Plantation as Mission: American Indians, Enslaved Africans, and Jesuit Missionaries in Maryland

In: Journal of Jesuit Studies
Laura E. Masur Department of Anthropology, Catholic University, Washington, DC, USA,

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Jesuit endeavors in Maryland are difficult to categorize as either missions or plantations. Archaeological sites associated with the Maryland Mission/ Province bear similarities to Jesuit mission sites in New France as well as plantations in Latin America and the Caribbean. It is clear that in Maryland, the Jesuits did not enforce a distinction between missions as places of conversion and plantations as sites of capitalist production. Moreover, people of American Indian, African, and European ancestry have been connected with Maryland’s Jesuit plantations throughout their history. Archaeological evidence of Indian missions in Maryland—however fragmented—contributes to a narrative of the Maryland mission that is at odds with prevailing nineteenth- and twentieth-century histories. Archaeology demonstrates the importance of critically reflecting on available historical evidence, including a historiographic focus on either mission or plantation, on the written history of Jesuits in the Americas. Furthermore, historical archaeologists must reconceptualize missions as both places and practices.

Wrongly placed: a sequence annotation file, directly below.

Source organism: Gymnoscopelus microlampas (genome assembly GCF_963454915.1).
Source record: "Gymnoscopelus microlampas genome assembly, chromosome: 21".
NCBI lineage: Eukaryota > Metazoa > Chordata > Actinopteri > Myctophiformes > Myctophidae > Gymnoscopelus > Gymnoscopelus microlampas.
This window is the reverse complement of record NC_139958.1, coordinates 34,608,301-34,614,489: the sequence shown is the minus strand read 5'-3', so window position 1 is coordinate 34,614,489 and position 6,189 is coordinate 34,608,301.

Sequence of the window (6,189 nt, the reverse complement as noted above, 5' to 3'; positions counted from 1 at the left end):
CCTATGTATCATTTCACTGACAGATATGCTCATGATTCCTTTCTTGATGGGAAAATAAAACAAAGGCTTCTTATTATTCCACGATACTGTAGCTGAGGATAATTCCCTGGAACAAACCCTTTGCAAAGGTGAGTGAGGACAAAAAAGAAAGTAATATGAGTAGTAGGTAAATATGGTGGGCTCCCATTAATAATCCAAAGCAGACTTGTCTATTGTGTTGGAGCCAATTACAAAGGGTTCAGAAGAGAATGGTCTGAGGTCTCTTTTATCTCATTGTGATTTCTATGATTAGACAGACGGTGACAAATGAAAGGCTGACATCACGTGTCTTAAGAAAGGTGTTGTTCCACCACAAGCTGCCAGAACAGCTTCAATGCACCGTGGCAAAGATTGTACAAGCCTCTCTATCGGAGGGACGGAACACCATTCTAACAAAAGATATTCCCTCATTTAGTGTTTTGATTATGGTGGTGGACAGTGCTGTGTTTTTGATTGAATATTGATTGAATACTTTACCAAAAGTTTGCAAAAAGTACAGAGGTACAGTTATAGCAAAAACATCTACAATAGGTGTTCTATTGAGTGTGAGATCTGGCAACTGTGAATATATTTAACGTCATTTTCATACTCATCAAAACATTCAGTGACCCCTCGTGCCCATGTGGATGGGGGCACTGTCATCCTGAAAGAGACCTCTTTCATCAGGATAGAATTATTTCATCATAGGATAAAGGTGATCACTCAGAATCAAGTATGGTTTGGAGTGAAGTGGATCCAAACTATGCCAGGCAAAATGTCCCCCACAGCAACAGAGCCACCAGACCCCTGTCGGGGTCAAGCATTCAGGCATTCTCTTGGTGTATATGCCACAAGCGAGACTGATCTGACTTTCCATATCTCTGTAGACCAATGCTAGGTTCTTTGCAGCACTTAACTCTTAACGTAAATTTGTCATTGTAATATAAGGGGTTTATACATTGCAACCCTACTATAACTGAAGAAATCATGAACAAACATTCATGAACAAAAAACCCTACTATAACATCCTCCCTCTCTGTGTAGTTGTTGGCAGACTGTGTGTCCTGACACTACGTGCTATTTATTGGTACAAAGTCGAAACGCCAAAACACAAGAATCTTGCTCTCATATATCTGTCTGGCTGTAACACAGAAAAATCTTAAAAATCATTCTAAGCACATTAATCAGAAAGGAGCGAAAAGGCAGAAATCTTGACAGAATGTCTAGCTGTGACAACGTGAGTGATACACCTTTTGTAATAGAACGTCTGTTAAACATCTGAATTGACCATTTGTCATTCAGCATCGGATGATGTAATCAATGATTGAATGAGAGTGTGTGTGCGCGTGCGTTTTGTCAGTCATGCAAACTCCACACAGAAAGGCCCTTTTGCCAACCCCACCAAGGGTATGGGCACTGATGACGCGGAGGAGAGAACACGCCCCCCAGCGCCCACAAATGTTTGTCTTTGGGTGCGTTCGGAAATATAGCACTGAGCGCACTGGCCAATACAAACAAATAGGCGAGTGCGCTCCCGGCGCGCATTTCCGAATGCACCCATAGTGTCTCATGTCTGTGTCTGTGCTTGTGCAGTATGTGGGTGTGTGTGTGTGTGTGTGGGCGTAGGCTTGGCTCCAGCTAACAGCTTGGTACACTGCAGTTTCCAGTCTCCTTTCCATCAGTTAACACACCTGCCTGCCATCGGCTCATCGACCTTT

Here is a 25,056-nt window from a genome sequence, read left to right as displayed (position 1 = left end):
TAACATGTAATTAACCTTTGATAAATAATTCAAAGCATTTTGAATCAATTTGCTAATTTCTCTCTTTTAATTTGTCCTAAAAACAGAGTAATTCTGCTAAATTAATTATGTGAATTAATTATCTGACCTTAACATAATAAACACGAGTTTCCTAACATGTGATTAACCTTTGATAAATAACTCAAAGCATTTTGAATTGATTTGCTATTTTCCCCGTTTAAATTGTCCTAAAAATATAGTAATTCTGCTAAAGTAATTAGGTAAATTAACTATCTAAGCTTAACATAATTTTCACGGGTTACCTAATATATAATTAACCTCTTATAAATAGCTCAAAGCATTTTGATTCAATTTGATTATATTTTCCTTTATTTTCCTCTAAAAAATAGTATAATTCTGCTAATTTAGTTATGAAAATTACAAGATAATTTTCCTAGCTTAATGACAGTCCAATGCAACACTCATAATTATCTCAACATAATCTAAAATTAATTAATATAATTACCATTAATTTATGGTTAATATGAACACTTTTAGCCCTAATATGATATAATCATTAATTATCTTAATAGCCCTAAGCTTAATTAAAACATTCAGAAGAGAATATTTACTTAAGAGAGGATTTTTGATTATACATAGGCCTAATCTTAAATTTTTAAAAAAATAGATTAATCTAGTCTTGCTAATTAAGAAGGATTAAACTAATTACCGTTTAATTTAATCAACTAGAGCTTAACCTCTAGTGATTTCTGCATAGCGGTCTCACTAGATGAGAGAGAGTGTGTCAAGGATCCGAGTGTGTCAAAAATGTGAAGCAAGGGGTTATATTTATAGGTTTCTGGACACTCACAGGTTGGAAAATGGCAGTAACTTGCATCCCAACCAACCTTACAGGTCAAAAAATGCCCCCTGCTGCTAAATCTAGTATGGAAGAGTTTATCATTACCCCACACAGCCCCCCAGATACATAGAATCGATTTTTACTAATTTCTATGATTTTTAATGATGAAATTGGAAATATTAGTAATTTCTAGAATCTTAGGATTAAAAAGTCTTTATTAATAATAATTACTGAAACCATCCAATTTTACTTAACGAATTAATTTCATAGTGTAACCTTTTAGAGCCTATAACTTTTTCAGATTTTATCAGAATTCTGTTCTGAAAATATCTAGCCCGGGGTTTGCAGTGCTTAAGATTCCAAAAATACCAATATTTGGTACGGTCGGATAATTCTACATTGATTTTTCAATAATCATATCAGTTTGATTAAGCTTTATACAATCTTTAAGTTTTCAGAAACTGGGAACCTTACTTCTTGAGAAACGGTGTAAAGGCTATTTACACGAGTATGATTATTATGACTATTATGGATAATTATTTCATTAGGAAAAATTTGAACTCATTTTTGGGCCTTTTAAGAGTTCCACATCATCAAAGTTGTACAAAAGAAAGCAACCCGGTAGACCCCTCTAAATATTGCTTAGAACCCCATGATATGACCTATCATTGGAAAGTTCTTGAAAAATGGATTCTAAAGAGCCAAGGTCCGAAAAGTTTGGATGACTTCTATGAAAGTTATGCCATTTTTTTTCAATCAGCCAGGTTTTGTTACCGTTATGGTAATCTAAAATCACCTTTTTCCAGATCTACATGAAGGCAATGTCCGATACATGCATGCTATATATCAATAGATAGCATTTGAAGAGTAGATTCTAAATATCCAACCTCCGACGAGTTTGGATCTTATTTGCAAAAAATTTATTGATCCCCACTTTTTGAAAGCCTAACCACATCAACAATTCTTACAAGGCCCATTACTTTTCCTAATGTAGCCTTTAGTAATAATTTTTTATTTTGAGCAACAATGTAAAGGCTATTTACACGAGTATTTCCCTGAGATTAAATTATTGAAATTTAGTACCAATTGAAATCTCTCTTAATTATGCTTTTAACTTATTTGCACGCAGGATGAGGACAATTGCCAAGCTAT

Jesuit endeavors in Maryland are difficult to categorize as either missions or plantations. Archaeological sites associated with the Maryland Mission/ Province bear similarities to Jesuit mission sites in New France as well as plantations in Latin America and the Caribbean. It is clear that in Maryland, the Jesuits did not enforce a distinction between missions as places of conversion and plantations as sites of capitalist production. Moreover, people of American Indian, African, and European ancestry have been connected with Maryland’s Jesuit plantations throughout their history. Archaeological evidence of Indian missions in Maryland—however fragmented—contributes to a narrative of the Maryland mission that is at odds with prevailing nineteenth- and twentieth-century histories. Archaeology demonstrates the importance of critically reflecting on available historical evidence, including a historiographic focus on either mission or plantation, on the written history of Jesuits in the Americas. Furthermore, historical archaeologists must reconceptualize missions as both places and practices.